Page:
Sailing with no wind: Estepona to Fuengirola

sailing.goodvibes.managerUnderway2 Comments

Estepona is our old hometown: we lived there for a few years before we came up with our boat plan. For that reason it was very nice to make this our first stop. We had several people to meet and say goodbye to and had a few jobs left to do (sell our car, check our mailbox etc.). Although the engine was working, the temperature was going up significantly with higher revs. Jon thoroughly cleaned the heat exchanger and replaced the exhaust elbow in the hope that that would keep it consistently cooler.

The wind was still from the East (the wrong direction), and would stay like that for the next few days. We decided to leave for Fuengirola on Wednesday the 14th because this was a day with very little wind and very little waves, so at least we would minimise it working against us.

Testing the engine

In a way it was good to have very little wind because it meant we would be going on the engine for a long period of time. This would show if it was still reliable and also if it would behave itself temperature wise. We prepared everything the night before so we could leave at 9am. We were sent off by James, a friend of ours who made some video footage of us leaving (hopefully we’ll be able to get it off him soon and put it up on the site).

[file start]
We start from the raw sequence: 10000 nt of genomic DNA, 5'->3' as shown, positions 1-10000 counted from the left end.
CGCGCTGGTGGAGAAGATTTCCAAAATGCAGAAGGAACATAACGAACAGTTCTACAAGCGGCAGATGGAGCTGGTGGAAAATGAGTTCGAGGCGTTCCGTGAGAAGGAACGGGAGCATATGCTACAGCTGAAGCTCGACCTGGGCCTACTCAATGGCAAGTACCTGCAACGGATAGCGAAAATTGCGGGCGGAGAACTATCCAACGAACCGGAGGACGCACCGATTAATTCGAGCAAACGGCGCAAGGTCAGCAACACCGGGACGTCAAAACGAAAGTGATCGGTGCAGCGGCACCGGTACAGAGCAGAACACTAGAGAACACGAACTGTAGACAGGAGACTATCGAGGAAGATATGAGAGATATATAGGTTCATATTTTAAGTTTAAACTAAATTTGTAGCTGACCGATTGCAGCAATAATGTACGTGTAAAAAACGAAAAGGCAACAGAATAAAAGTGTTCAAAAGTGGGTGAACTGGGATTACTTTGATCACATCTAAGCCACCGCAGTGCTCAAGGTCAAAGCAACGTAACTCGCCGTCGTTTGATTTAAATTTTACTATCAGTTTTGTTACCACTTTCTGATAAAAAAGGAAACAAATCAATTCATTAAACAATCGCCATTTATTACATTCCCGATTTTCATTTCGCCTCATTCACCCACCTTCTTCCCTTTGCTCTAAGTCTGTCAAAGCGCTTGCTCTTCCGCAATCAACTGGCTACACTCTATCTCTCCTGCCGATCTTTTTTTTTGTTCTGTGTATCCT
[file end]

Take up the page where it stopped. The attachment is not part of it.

Lighthouse on rocks

James seeing us off

As expected the sea was very flat and we had very little wind. Still, it took an hour or two before we settled in to the trip and managed to relax a little bit. Although it was such calm weather, Puddles seemed a bit more nervous than on the previous trip and she was most of the time sitting in a corner staring at the floor so we decided to bring her up in the cockpit – always with the life vest on, which actually also makes it very easy to pick her up by the handle, just like a handbag.

man sitting on bow of sailboat

The best spot in the house: on the bow

The engine was consistently on 89.9 degrees. A bit suspicious that not even the decimals changed over time and also the smoke coming from the exhaust was white-ish. So although it was working, we were still not 100% happy with it. But at least we were making good speed with an average of over 5 knots (about 10 km/h).

Practice makes perfect

About half way in the trip we saw some dolphins! They didn’t stay close to the boat for very long, but we did get a glimpse of a mother and child on our starboard side. During an hour we saw them jumping up at various locations, but mostly quite far away. At some point we saw something floating in the distance, at first sight it looked like a bird but it turned out to be a dead baby dolphin 🙁 .

Dolphin fin

The best picture I could manage of the visiting dolphins